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I have this $f$ function below.

$$ f(x_1,x_2)\propto \left(\dfrac{x_1}{x_2}\right)\left(\dfrac{\alpha}{x_2}\right)^{x_1-1}exp\left\{-\left(\dfrac{\alpha}{x_2}\right)^{x_1} \right\}I_{R^+}(x) $$ where $\alpha > 0$.

I would like to estimate expected values and variances of $x_1$ and $x_2$ by using Gibbs Sampling or Metropolis-Hastings algorithms.

First of all, I tried to run Metropolis-Hastings algorithm, however, finding proper proposal distributions for both random variables is too hard. I tried some known distributions such as Gamma, Weibull or Exponentials, because they have the support of $x_1$ and $x_2$, I did not get any good results, considering the plots of Markov Chains I got were too bad.

Another solution that I tried was Gibbs sampling. I tried to find full conditionals, i.e., $f(x_1|x_2)$ and $f(x_2|x_1)$ which are $x_1$ given $x_2$ and $x_2$ given $x_1$, respectively.

I found $f(x_1|x_2)$ as follows:

$$ f(x_1|x_2)\propto x_1 \beta^{x_1}\exp\left\{-\left(\beta \right)^{x_1} \right\} $$ where $\beta=\dfrac{\alpha}{x_2}$ and $0<x_1<\infty$.

I tried to derive a standard distribution by using transformation. Thus, I made the change of variable with $\left(\beta \right)^{x_1}=y$. In the end I get the function below.

$$ g(y|x_2)\propto ye^{-y}e^{-e^{-y}} $$

The last two terms, here, resemble to a Gumbel Distribution with shape parameter $\mu=0$ and scale parameter $B=1$. Thus, Gumbell distribution has a support of $(-\infty, +\infty)$, that was not the case because, here $y$ has a support of $(-\infty, 0)$. So, I thought about truncating the Gumbel distribution, and then using acceptance rejection method to get random numbers of $y$'s. However, that did not work out, either because according to this method, the unknown $g(x)$ function, which is $y$ here, must be within $(0,1)$ to compare it with a uniform random number. So, I left it, here and thought maybe I can run MH for $x_1$ within Gibbs sampling. For that, once again, I truncated Gumbel distribution but this time for the support $(0, \infty)$. Because I assumed, since I can derive somewhat truncated Gumbel distribution for $f(x_1|x_2)$, this truncated Gumbel distribution might be a good proposal distribution for $x_1$, overall.

I got the probability distribution function (pdf) of truncated Gumbel distribution as given in below:

$$ f(x)=\frac{\dfrac{1}{B}e^{-{\dfrac{(x-\mu)}{B}+e^{-\dfrac{(x-\mu)}{B}}}}}{1-e^{-e^{\frac{\mu}{B}}}} $$

and its cumulative distribution function (cdf) given as follows:

$$ F(x)=\dfrac{e^{-{e^{-\dfrac{(x-\mu)}{B}}}}-e^{-e^{\frac{\mu}{B}}}}{1-e^{-e^{\frac{\mu}{B}}}} $$

Since I need to generate new random variates for MH algorithm, I need the inverse of this cdf. I will generate a new $z$ from $Uniform(0,1)$ and put it in the inverse of CDF of this distribution to get a random variates from truncated Gumbel distribution. The inverse cdf is given below:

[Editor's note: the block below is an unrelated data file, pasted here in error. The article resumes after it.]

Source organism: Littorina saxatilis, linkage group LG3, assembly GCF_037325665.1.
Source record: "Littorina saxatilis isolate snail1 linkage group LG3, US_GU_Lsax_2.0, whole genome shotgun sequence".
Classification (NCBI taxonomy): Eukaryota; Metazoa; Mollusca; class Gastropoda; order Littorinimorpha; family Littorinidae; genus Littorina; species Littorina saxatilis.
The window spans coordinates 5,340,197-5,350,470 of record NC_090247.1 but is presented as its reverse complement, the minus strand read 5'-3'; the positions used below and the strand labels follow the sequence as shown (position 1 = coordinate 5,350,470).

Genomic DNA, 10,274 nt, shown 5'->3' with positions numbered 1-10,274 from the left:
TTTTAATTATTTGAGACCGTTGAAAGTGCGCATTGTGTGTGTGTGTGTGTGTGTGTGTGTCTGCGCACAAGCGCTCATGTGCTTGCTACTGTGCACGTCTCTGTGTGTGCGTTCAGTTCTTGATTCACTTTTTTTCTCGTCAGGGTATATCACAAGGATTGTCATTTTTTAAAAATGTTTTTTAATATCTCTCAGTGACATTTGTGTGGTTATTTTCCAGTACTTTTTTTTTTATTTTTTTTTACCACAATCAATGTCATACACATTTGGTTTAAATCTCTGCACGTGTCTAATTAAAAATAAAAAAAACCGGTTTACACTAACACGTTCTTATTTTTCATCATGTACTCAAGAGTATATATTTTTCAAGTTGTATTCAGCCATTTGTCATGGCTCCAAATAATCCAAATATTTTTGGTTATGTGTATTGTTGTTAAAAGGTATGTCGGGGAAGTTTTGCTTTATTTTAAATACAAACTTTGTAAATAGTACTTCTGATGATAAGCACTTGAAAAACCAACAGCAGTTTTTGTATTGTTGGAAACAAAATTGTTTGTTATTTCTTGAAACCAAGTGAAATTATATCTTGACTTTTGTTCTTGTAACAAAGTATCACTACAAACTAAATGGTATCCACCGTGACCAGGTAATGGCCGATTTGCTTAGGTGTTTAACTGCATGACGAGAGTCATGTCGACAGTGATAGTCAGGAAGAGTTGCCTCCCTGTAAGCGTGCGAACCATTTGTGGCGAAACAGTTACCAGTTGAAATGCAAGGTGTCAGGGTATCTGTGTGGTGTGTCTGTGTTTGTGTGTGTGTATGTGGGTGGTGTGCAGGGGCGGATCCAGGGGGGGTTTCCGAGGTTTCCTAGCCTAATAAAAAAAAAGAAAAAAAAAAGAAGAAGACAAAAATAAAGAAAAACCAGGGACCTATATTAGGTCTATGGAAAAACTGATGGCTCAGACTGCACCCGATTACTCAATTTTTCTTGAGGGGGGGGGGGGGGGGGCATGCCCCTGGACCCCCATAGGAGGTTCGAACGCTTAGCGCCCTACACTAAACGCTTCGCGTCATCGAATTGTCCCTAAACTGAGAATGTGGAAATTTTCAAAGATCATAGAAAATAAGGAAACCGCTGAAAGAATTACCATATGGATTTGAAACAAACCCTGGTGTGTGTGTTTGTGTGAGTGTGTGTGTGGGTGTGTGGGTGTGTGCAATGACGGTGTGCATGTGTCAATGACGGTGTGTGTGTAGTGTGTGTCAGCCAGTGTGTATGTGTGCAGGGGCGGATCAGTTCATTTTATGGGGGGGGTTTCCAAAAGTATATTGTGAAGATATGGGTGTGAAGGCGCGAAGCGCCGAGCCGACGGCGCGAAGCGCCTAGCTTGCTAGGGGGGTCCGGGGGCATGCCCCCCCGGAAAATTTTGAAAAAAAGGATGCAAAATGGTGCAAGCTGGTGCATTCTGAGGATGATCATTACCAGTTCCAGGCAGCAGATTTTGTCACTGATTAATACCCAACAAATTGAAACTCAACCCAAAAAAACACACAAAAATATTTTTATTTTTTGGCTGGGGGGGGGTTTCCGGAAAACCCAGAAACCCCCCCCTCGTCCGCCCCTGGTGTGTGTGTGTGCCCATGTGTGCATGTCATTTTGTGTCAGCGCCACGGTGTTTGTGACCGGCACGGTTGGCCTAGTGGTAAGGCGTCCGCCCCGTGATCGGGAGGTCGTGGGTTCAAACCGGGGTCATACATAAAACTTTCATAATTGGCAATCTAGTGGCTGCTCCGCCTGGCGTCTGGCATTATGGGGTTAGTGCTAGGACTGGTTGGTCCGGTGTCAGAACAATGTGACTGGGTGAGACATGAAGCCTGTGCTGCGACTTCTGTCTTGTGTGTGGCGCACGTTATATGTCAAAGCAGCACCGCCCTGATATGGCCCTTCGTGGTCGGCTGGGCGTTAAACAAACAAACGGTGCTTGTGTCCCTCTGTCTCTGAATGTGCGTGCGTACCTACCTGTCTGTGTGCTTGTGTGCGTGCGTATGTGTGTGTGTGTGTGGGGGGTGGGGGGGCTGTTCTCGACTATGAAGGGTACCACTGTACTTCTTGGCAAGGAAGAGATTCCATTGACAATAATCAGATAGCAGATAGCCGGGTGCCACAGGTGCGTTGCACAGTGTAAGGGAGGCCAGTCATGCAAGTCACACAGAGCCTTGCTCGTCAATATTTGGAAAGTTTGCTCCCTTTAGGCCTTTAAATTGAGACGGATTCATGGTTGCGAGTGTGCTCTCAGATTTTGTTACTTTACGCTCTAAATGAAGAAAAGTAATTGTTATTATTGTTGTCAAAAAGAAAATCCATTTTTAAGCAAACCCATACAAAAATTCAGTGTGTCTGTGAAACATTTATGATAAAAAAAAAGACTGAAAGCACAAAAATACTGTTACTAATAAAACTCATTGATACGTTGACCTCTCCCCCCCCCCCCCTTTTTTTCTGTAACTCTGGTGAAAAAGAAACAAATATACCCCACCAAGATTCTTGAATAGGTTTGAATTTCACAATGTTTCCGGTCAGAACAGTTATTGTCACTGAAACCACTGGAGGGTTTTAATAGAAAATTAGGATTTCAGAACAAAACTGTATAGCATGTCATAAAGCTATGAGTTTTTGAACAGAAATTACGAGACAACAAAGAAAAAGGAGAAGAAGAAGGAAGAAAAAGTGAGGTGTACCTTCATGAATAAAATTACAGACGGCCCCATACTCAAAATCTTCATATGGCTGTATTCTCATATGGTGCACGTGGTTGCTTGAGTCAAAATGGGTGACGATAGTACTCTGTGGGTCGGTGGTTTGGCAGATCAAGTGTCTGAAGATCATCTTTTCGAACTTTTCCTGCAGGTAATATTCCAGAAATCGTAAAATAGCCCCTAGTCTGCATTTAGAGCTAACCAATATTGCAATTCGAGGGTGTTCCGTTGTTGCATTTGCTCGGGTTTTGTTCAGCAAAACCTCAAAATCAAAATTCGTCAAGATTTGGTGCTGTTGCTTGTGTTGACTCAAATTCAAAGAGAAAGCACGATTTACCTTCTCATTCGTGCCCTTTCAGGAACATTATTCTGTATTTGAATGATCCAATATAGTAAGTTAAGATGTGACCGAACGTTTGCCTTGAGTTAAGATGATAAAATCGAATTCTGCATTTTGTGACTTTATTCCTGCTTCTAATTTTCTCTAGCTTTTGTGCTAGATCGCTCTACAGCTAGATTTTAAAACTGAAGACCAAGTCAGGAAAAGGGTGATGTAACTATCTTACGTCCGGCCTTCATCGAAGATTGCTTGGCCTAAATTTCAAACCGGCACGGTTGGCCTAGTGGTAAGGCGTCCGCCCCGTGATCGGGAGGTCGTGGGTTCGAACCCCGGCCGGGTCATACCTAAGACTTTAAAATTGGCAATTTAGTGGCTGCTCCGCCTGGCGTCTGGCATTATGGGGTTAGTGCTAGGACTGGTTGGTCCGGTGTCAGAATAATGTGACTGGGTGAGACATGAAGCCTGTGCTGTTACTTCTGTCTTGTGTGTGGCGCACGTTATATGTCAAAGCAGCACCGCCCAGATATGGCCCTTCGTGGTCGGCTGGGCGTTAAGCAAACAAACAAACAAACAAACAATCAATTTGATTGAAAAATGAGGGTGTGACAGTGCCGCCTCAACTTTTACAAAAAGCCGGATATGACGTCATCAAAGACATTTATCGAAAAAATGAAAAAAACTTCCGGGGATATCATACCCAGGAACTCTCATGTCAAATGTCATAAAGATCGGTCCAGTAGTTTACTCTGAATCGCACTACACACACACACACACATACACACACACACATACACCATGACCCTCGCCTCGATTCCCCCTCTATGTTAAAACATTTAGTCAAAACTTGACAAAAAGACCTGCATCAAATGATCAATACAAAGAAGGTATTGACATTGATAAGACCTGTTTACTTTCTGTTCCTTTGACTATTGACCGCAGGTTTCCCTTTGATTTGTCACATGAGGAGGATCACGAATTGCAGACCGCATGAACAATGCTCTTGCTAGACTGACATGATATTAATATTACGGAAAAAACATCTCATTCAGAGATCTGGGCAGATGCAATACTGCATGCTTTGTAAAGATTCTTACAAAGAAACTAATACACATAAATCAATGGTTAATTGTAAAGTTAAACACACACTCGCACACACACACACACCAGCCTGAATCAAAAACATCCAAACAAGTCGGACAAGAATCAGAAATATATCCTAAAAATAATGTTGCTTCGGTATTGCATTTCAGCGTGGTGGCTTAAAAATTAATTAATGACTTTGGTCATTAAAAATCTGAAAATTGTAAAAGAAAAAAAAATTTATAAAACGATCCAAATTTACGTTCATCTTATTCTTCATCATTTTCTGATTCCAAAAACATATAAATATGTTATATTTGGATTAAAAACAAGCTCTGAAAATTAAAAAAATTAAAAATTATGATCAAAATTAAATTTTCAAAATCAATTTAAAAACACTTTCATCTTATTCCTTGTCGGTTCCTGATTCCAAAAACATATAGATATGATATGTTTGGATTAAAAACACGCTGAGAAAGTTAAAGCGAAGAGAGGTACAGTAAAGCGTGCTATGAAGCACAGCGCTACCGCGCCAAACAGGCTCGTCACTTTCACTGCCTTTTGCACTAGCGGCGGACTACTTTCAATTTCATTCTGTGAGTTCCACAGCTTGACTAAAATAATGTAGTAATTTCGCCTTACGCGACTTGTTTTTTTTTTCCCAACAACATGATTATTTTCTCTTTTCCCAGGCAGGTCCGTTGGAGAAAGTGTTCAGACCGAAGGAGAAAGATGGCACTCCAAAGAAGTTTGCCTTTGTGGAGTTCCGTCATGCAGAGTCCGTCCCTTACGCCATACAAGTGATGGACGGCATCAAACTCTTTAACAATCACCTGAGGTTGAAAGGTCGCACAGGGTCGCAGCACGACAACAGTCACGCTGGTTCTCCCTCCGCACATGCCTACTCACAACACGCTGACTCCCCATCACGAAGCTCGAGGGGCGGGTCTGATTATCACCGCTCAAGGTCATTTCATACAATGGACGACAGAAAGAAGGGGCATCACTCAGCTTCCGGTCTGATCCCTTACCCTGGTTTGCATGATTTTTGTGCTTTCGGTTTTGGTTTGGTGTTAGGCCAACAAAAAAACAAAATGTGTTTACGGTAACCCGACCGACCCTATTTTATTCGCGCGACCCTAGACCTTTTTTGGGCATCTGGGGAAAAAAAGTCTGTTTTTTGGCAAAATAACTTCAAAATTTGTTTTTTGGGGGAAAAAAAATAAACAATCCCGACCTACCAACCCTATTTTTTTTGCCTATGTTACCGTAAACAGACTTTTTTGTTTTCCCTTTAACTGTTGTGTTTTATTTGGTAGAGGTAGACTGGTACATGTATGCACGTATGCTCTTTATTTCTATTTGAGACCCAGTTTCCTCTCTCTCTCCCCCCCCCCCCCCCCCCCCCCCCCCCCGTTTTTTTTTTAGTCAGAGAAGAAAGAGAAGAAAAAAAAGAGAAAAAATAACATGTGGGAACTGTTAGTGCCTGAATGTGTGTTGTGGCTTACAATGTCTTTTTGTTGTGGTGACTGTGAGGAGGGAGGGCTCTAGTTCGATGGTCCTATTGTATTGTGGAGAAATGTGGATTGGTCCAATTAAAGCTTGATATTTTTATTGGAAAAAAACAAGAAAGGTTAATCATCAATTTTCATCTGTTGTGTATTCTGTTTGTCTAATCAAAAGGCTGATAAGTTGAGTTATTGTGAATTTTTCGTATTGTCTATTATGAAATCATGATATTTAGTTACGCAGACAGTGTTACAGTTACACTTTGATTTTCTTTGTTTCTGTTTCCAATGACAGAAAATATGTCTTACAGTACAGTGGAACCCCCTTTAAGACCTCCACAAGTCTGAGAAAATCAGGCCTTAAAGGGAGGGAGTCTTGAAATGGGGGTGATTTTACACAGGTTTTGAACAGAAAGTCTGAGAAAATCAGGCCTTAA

$$ x=-B~ln\left\{-ln\left[z\left( 1-e^{-e^{\frac{\mu}{B}}} \right) + e^{-e^{\frac{\mu}{B}}} \right] \right\}+\mu $$

Anyway, now it's turn for $f(x_2|x_1)$ which is $x_2$ given $x_1$.

$$ f(x_2|x_1)=\dfrac{1}{{x_2}^{x_1}}\exp\left\{-\dfrac{\gamma}{{x_2}^{x_1}} \right\} $$ where $\gamma=\alpha^{x_1}$ and $0<x_1<\infty$. Thus, I made the change of variable with $\dfrac{1}{{x_2}^{x_1}}=t$. In the end I get the function below.

$$ g(t|x_1)\propto \exp\{-\gamma ~ t \}~t^{-\dfrac{1}{x_1}} $$

At first, I thought this was a Gamma distribution with the shape parameter $a=-\dfrac{1}{x_1}+1$ and scale parameter $b=\gamma=\alpha^{x_1}$. It seems, no doubt, a gamma distribution just because here $x_1$ is a constant because it's given/known. But the problem comes when it is applied. Because when I do Metropolis-Hastings within Gibbs, things get a bit complicated. Since I am going to update $x_1$ and put it in conditional distribution $g(t|x_1)$ in order to get $t$'s random variates,so then, I am going to inverse the transformation $\dfrac{1}{{x_2}^{x_1}}=t$ in order to get $x_2$'s. However, the parameters of gamma distribution creates a big problem.

As you know Gamma distribution has two parameters which is greater than zero. Here, $b=\gamma=\alpha^{x_1}$ is not a big deal, because $0<x_1<\infty$ so $b>0$. HOWEVER, in order to get $a>0$, the shape parameter, I need to generate $x_1>1$ which is impossible because $0<x_1<\infty$.

I realized this problem long after I wrote and run the code, which giving me "NaN" for $x_2$ because the problem I talked above. I did what I said. I gave truncated Gumbel distribution as a proposal distribution for $x_1$ and run Gamma distribution for full conditional of $x_2$.

My initial values are 1 for each of $x_1$ and $x_2$. I am calculating acceptance ratio for $x_1$ since I run Metropolis-Hastings on it. I update each $x_1$ for each iteration in the parameters of Gamma distribution for $x_2$.

M=1000;
x=zeros(M+1,2);
t=zeros(M,1); %I create a Mx1 vector for inversing the transformation of x_2
alpha=2; % arbitrarily picked alpha value for my function